• Let your child teach you. Asking your child to teach you how they got to the answer, rather than being the source of the answer yourself, not only reinforces the knowledge they have developed, it also allows the child to see it from a different perspective, and even fine-tune or adjust their thinking to make the process even more accurate and efficient. Teaching it to the parent also provides the parent with non-threatening opportunities to ask questions that deepen and situate the learning, increasing the impact on the child. Lastly, asking your child to show you how to do something or to explain “why” in a supportive and inquisitive fashion helps the child view the parent as a true partner in learning, reduces pressure/anxiety, and makes for a more productive and engaging learning experience.

Do as I say, watch how I do

Importantly, do not forget that your emotional reactions matter. When your child gets frustrated, do not rescue or get frustrated yourself. It is essential to note that children use their parents’ emotional reactions as a guide for their own, especially younger children. For example, the children of parents who are nervous around math problems are much more likely to express anxiety about even simple math problems. It is therefore important for a parent to model hopeful curiosity and constructive determination rather than fear, exasperation, or stubbornness whenever possible. If, like us, certain subjects make you nervous, try not to show it as anxiety. Model curiosity instead. And, remember to use the teacher as your resource as well as your child’s.

Parents can support teachers in many ways, from providing low-distraction environments to making sure the child is actually signed on and ready to learn at the right time. Parents can help a child’s executive function and self-regulation by talking through with their child how they might develop a plan to accomplish and distribute their studying, complete a project, or prepare for the next school day. This can include the ritual of creating a checklist or using a daily printed or online planner or calendar. As best as possible, recognizing the constraints of space and the lives of others, parents can also help children create personalized at-home learning spaces and environments free from distractions. Working with your child to prepare for studying signals to them that learning is a priority and that preparation and optimizing success are valuable activities. A parent’s reactions, responses, and interactions with their child will set the tone and contribute to how and what learning will occur well into the future.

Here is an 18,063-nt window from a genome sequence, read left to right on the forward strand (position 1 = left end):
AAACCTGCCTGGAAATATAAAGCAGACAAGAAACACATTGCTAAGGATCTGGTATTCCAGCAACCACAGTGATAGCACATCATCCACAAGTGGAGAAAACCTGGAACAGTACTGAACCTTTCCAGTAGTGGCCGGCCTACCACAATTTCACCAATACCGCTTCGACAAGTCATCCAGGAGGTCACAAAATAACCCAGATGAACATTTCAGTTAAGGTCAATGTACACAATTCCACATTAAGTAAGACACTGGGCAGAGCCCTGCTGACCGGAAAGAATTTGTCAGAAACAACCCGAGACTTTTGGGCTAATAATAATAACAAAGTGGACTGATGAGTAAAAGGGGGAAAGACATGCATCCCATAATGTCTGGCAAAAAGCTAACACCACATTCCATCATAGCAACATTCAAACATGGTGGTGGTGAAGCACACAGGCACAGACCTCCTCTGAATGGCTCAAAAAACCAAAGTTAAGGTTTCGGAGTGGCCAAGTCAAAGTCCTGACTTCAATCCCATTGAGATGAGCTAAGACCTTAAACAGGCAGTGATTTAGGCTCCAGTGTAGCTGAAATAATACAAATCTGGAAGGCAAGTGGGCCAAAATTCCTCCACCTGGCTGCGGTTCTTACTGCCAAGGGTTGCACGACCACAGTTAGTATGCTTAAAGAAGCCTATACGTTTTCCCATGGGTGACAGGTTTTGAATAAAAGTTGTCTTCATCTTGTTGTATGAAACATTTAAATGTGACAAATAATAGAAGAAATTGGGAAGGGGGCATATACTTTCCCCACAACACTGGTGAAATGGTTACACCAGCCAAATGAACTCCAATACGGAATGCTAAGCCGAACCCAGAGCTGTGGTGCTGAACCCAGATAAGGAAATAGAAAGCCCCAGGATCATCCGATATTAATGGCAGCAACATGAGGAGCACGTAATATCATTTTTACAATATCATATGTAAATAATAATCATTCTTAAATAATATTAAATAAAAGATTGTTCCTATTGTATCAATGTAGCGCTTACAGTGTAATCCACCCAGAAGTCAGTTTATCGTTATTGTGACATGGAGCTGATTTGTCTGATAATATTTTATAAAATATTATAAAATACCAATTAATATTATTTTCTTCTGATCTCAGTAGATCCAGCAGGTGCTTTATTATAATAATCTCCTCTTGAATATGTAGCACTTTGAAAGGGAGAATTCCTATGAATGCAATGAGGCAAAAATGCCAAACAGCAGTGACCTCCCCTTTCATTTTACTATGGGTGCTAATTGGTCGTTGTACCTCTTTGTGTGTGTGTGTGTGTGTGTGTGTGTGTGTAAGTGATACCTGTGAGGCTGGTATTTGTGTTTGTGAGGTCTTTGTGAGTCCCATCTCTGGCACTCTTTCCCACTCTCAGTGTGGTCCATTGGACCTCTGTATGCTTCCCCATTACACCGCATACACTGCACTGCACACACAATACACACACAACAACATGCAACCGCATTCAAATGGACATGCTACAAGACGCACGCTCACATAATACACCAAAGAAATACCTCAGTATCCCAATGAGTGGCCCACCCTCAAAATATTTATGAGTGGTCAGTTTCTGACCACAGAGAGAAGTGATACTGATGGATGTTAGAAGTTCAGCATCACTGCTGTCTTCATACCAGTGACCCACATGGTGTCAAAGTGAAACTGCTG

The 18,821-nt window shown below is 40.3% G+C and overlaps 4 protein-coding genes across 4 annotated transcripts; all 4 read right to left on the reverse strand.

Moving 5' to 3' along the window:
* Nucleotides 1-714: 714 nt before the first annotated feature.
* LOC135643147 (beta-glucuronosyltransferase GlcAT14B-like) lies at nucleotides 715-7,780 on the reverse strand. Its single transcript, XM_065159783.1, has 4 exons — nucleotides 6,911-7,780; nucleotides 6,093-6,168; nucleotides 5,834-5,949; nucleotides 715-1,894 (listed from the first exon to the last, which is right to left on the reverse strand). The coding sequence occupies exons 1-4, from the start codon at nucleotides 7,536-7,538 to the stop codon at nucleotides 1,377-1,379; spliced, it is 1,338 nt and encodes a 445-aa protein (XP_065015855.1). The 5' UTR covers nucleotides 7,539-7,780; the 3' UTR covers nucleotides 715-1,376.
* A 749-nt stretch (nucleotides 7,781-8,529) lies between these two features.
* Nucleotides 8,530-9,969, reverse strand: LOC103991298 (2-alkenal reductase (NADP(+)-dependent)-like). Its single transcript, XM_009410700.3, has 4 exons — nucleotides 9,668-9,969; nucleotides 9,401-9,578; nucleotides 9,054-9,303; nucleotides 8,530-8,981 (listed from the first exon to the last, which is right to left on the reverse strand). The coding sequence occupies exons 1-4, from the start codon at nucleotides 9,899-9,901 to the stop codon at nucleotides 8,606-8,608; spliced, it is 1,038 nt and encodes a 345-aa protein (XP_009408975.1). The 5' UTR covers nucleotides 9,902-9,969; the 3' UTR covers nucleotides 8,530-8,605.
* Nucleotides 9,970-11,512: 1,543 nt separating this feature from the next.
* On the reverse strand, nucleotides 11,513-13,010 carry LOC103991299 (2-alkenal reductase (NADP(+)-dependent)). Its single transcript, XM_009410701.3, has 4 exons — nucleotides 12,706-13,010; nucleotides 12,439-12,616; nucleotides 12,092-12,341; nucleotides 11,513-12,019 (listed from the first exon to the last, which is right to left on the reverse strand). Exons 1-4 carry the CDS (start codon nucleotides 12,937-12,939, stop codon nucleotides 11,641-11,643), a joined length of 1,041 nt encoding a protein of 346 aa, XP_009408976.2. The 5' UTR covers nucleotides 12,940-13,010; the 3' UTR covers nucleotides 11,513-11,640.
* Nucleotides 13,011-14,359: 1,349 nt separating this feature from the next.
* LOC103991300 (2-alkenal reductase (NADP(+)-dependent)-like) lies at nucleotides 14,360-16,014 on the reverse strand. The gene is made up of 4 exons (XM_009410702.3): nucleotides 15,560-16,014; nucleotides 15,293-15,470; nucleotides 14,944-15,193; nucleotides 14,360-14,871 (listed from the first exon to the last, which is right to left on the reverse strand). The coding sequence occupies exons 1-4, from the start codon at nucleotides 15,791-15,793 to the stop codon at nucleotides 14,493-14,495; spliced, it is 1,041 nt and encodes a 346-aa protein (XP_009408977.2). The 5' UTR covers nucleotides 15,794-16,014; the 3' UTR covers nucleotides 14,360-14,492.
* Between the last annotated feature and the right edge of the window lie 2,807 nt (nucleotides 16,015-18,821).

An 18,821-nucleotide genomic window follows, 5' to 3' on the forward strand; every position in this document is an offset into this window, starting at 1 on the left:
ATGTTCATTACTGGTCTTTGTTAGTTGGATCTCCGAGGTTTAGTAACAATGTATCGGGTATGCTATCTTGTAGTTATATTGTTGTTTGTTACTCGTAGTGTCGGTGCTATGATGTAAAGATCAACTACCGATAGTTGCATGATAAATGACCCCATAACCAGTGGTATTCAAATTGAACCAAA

A true partnership

In these times of co-teaching between educator and parent, aligning goals is fundamental for your child’s success and ability to thrive. A good teacher weaves learning how to learn throughout their lessons; they create opportunities to struggle, and provide feedback that makes a student’s struggle productive and their progress a source of pride. As a parent, your role in this process is essential. A thinking, creative, and confident child needs the time, space, and support to learn that they can learn. The look on your child’s face after they have successfully worked hard and pushed through some frustration toward the answer is one of the joys of both teachers and parents. 

Your child has been looking to you for guidance, whether implicitly or explicitly, for as long as you have been together. This is an opportunity to develop a true partnership with your child; as they build confidence, you will witness, in real time, the growth and development of your child in a very dynamic fashion. While admittedly difficult in so many ways, this can be a time that can impact your relationship with your child, and their relationship with learning, for a lifetime.

Dive deeper into this topic by enrolling in the Neuroteach Global micro-course, "The Engaged Brain."

David B. Daniel, Ph.D., is a professor of psychology at James Madison University. He is an award-winning teacher and scholar who focuses on developing evidence-demonstrated usable knowledge for educational practice and policy. David was the Recipient of the Transforming Education through Neuroscience Award from the Learning & the Brain Society and recognized as one of the top 1% of educational researchers influencing public debate in the US. He is also the founding managing editor of the peer-reviewed journal, Mind, Brain, and Education.



Glenn Whitman (@gwhitmancttl) is a history teacher at St. Andrew’s and the founding director of the Center for Transformative Teaching and Learning. Glenn is the co-author of “Neuroteach: Brain Science and the Future of Education,” and co-designer of Neuroteach Global—a virtual professional development platform for educators that utilizes the science of learning to teach the science of learning.